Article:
Nine factories in China closed over toxic running tracks

A primary school in Beijing has begun tearing up its running track following reports of students falling sick after using it. China's Ministry of Education has ordered more stringent checks on newly built synthetic tracks.
A primary school in Beijing has begun tearing up its running track following reports of students falling sick after using it. China's Ministry of Education has ordered more stringent checks on newly built synthetic tracks.PHOTO: WEIBO OF CHINA NEWS SERVICE

Children suffer from coughs, nosebleeds and dizzy spells after using tracks in school

BEIJING • The Chinese authorities have shut down nine factories and detained some executives after reports that toxic industrial waste was used for running tracks widely used at schools, official media have reported.

Foul-smelling synthetic sports fields and athletics circuits, along with students falling sick from exposure to them, have regularly made headlines in China in recent years.

Parents of pupils at an elite elementary school in Beijing have been protesting, saying that their children suffered from nosebleeds and allergic reactions after using running tracks, the latest health scare in a country where safety standards are frequently compromised for profits.

Incidents in Beijing are seen as particularly unsettling as many Chinese believe regulations are more strictly enforced in the capital than elsewhere. Similar cases were also reported at schools in Jiangsu, Guangdong and other provinces, where children cough and suffered from nosebleeds and dizzy spells after using new running tracks.

State broadcaster China Central Television (CCTV) reported this week that dozens of companies in Cangzhou and Baoding in Hebei province, which surrounds Beijing, had been producing running track materials from recycled industrial waste, such as automobile tyres and electrical wires, which were believed to contain toxic chemical substances and heavy metals.

Incidents in Beijing are seen as particularly unsettling as many Chinese believe regulations are more strictly enforced in the capital than elsewhere.

The Cangzhou government set up an investigation team and the local authorities have shut down nine plants, sealing their machines, materials and semi-finished products and putting "related personnel" in custody, said hebnews.cn, the Hebei provincial government's news portal, yesterday.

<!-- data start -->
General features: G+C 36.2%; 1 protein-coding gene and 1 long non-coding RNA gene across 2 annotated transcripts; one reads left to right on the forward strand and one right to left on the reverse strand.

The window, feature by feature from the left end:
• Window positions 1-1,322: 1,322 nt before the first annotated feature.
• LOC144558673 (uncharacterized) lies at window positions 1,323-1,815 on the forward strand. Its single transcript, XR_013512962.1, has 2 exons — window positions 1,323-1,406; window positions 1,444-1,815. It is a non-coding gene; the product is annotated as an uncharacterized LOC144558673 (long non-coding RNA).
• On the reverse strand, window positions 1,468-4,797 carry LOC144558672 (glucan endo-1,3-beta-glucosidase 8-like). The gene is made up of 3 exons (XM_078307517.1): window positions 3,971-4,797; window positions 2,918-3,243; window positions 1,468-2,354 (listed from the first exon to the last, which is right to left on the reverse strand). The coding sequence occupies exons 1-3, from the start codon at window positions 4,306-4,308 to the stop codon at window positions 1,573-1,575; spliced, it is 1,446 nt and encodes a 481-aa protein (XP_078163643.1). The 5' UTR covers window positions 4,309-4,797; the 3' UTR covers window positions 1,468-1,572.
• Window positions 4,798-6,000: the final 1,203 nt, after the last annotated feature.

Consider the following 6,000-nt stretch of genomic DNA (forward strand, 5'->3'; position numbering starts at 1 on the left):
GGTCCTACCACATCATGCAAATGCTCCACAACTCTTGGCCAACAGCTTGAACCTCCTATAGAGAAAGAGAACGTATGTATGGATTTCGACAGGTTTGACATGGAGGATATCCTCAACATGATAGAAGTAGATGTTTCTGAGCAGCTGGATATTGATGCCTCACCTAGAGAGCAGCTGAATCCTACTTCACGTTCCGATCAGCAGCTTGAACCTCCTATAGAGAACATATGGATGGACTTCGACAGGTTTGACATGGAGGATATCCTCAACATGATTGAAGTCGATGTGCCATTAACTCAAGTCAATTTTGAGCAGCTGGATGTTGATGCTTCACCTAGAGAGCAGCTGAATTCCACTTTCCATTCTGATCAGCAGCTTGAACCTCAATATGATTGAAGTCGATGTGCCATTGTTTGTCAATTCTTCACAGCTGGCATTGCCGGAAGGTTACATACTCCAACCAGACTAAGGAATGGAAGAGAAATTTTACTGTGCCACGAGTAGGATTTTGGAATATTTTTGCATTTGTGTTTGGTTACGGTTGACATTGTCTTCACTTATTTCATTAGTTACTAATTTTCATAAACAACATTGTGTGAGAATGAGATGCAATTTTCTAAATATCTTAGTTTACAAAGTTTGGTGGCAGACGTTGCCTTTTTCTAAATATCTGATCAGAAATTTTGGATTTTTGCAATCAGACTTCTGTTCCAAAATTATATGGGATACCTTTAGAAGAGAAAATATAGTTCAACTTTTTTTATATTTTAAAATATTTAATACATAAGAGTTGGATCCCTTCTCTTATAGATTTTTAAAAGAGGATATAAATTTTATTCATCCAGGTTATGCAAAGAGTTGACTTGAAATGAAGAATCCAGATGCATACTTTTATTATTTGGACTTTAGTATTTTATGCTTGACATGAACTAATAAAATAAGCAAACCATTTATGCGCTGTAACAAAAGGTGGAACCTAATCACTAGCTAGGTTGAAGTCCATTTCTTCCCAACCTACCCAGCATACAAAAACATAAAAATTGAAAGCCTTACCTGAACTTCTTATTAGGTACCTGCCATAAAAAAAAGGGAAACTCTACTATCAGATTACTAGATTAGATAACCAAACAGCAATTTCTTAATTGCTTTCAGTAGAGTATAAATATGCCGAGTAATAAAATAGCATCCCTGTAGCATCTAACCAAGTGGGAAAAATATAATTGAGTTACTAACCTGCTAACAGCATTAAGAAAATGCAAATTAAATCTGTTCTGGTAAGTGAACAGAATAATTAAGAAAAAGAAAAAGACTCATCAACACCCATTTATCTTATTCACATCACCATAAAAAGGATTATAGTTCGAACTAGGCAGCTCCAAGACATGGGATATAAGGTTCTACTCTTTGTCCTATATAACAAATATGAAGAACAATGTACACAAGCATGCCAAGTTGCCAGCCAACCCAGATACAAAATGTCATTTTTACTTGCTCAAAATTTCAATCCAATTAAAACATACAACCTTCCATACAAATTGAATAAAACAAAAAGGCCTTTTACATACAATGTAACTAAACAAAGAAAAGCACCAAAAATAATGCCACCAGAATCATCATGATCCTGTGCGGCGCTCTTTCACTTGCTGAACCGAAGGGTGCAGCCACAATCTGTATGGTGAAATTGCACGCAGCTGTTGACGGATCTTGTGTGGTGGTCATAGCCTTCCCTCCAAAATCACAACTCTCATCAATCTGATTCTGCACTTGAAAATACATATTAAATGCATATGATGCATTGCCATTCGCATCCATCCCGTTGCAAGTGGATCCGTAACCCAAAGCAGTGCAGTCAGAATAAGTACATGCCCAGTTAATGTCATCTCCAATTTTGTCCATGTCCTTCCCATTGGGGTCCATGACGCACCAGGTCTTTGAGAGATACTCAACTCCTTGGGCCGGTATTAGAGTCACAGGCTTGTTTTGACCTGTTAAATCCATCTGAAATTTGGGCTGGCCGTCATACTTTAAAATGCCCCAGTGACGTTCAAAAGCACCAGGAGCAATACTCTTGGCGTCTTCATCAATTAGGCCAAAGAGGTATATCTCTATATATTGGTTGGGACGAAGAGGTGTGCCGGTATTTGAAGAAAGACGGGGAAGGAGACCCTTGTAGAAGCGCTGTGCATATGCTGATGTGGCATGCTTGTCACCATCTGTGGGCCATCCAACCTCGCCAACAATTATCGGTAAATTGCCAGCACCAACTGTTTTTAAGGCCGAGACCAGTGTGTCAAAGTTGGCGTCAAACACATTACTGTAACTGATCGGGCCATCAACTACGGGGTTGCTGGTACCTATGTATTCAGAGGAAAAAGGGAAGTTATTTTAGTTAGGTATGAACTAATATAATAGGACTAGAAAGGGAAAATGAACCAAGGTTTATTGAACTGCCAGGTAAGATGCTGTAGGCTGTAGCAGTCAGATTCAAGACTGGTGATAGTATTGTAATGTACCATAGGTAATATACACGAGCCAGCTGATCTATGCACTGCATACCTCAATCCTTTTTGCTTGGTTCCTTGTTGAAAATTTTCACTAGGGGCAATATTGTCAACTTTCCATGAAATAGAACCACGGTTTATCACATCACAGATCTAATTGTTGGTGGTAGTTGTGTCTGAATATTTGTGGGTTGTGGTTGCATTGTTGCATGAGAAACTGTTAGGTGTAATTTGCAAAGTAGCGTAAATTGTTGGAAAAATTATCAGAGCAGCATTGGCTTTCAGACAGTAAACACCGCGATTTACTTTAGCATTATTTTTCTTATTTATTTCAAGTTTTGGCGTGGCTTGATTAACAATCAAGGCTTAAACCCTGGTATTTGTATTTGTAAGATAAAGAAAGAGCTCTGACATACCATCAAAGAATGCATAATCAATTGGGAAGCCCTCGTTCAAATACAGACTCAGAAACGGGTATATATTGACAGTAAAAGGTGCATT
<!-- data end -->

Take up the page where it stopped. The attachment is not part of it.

China's Ministry of Education has pledged to remove substandard running tracks from schools. It has also ordered more stringent checks on newly built synthetic tracks. "The Education Ministry is taking the recent spate of 'poisoned track' cases on campuses in a number of locations very seriously," the ministry said in a statement on Wednesday.

It added it would raise oversight of officials and school personnel involved in the construction of school running tracks and sports stadiums. "People in positions of responsibility, whose negligence leads to sporting facilities falling below quality standards or even being 'toxic', will face resolute and serious punishment without mercy."

At least one affected school, the Beijing Number Two Experimental Primary School, has started to tear up its new running tracks.

Dozens of parents gathered to protest on Wednesday after commissioning a private survey, which found high levels of pollutants in the running track, a parent with the surnam Ge said.

School officials refused to meet them and about 50 took their protest to Beijing's main thoroughfare Changan Street, she said. "Parents are angry," she added.

In April, reports said almost 500 students fell sick after a top middle school in the eastern city of Changzhou relocated to a site close to decommissioned chemical factories.

AGENCE FRANCE-PRESSE, REUTERS

A version of this article appeared in the print edition of The Straits Times on June 24, 2016, with the headline 'Nine factories in China closed over toxic running tracks'. Print Edition | Subscribe